14 x 18 inches
I recently read that because of the great deal of rain and snow the Sierra Nevada has received this past winter, that the melting snowpack may actually flood the Owens Valley, causing a different kind of disaster than the drought. Plans are being made to bring in equipment and experts to prevent flooding at Owens Lake. The surplus water may mean lower water bills for Southern California if the DWP doesn’t have to purchase extra water from the Metropolitan Water District.
I’m hoping that the extra water will bring relief to the suffering cottonwoods and aspens, which have been suffering these past years. When we travel through the area we see broken branches laying at the roots of many of these beautiful trees. I don’t remember seeing that in past years.
Owens Valley 14 x 18 inch oil painting
Eastern Sierra, California
Owens Valley was a blaze of color last fall. The cottonwoods fairly glittered in the sun. This is one of my favorite locations to paint, near Swall Meadow, Round Valley.
The blues and golds complement each other so well.
“December Dawn, Bishop, Eastern Sierra”
15 x 30 inches, oil painting on canvas
The inspiration for this new painting came one frosty morning on December 27, 2016, on our way home from a Christmas vacation with our family. My husband and I promised each other that as long as the sky was clear, we’d get up before dawn to see the alpenglow on the Sierra range. We were not disappointed. It was about 19F outside, but we were bundled up, and it was worth the effort. Ducks and coots were skimming over the water where it was not icy. We learned today that some eastern Sierra areas, namely Mammoth Lakes, received 18-19 feet of snow, to the joy of skiers. I’m glad that the mountains were not totally snow-covered when we were there. I like the way the sun turned the granite pink in contrast to the white of the snow.
For The Glory of the Skies
20 x 24 inches
Oil on canvas
This new painting was inspired by the old hymn “For the Beauty of the Earth,” a song of Thanksgiving I learned as a child. I recalled the second line … “for the glory of the skies” … the moment I saw this scene in California’s Owens Valley, in the shadow of the Sierra Nevada, near the June Lake loop. The time between Thanksgiving and Christmas seemed an apt time to share it for the first time. If you are in Southern California, you are welcome to see the painting in person in my home studio.
Mt. Tom Springtime – Bishop, California
9 x 12 landscape oil painting on plein air panel
This was the first time I’ve been up in the Sierra to paint this season. I always look forward to seeing the first wildflowers blooming as the snow recedes.
I painted this along one of Bishop’s many agricultural canals. I set up under a cottonwood tree for a little shade, but as the wind picked up, I decided to move. There were too many broken branches on the ground for me to feel safe.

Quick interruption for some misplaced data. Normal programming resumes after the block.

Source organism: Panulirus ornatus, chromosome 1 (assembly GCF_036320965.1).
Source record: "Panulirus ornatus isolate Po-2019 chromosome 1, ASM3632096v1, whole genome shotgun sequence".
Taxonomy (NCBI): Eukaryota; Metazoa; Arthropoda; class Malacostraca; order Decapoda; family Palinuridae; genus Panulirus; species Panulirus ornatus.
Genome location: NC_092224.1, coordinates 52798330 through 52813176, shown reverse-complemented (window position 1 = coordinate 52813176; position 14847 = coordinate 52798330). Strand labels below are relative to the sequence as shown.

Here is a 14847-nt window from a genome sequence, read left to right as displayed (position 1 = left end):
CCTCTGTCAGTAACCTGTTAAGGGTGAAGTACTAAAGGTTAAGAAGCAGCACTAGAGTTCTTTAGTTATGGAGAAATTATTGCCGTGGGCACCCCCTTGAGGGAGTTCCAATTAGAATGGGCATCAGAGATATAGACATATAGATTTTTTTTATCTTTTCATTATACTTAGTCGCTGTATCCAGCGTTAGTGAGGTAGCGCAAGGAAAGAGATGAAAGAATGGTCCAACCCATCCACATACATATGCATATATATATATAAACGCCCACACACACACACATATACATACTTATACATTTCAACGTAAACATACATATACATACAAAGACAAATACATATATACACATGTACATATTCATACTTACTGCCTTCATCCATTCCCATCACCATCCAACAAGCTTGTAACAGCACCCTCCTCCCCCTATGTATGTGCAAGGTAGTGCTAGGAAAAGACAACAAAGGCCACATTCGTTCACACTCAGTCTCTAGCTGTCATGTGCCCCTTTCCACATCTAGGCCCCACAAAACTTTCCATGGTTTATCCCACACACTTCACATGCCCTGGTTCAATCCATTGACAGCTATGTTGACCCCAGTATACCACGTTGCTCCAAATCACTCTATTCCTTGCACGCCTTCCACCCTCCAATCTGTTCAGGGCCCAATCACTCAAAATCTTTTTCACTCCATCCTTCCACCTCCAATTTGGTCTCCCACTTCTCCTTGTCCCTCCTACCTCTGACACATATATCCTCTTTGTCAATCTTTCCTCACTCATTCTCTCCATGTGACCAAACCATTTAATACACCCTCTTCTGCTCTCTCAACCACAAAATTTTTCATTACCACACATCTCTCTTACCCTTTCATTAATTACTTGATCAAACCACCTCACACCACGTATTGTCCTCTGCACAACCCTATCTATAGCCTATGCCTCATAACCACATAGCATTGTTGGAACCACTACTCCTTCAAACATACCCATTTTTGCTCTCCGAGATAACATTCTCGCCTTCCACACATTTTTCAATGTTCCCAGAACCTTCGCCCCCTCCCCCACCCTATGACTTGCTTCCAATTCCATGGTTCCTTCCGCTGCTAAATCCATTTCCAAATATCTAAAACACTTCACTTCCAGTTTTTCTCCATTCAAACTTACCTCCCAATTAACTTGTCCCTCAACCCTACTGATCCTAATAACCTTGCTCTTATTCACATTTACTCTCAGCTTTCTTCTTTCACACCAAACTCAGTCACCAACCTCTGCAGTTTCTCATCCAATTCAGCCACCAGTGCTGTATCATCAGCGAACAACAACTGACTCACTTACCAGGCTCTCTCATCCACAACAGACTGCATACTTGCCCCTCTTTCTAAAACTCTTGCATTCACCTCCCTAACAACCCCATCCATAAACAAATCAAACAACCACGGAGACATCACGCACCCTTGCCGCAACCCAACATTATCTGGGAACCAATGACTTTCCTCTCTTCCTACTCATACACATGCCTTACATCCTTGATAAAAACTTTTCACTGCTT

“Bishop Poplars, 2014”
14 x 18 oil on canvas
We try to visit the eastern Sierra every fall/winter … sometimes several times if we can. One of the highlights is seeing the cottonwoods and poplars turning gold in the area near Swall Meadow/ Round Valley, just to the north and west of Bishop. In this painting, the iconic triangular Mt. Tom can be seen in the distance.
“Grazing at Bishop”
9 x 12 inches
California landscape Oil Painting
A horse grazes in a small pasture in Bishop, California, in the Owens Valley at the foot of the Sierra Nevada. The sunlight burns through the clouds surrounding the distant Sierra mountains.
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As fall approaches, my thoughts turn to the color of the eastern Sierra, one of my favorite places to paint. I’m hoping I’ll get away for more Sierra painting this year, but show commitments might prevent that. We’ll have to play it by ear.
Mt. Whitney Portal Lone Pine painting – Eastern Sierra Nevada Landscape oil painting by Karen Winters
“The Way to Mt. Whitney”
(Lone Pine, Eastern Sierra, Mt. Whitney Portal)
18 x 24 inches
Oil painting on canvas
These days I’ve been completing some of my Sierra paintings that I’ve been working on for awhile. During the holidays things got so busy that I didn’t have the time to bring them to finish.
Interesting facts about Mt. Whitney and the Lone Pine area:
Mt. Whitney (slightly right of center in the painting) is the highest mountain the lowest 48 states, and is the most-climbed peak in the Sierra and one of the most climbed mountains in the US. It is composed of granite and is a “jointed” formation. Looking at Whitney from its east face, a formation known as “The Needles” is directly to the left.
There is little rainfall most of the year, so the eastern slopes reflect that climate. Below there are alpine forests, but at the higher reaches greenery is scarce, dominated by gray granite.
“Bishop Windbreak, Owens Valley”
California Sierra Landscape Oil Painting
16 x 20 oil on canvas
The first time that I painted this stand of trees, I thought they were aspens. The leaves were similar in shape, but the trunks are not the characteristic aspen white. The trunks looked more like cottonwoods – but the silhouette of the shape was more poplar like, and didn’t have the rounded tops.
A little net searching led me to discover that the the tree is actually a Lombardy poplar – and it is a variation of the black cottonwood. The whole botanical name is Populus nigra sp. Italia. So it’s both a black cottonwood and a poplar – and I think now my curiosity is satisfied. Whatever they are, these stately trees form excellent windbreaks along pastures near Bishop.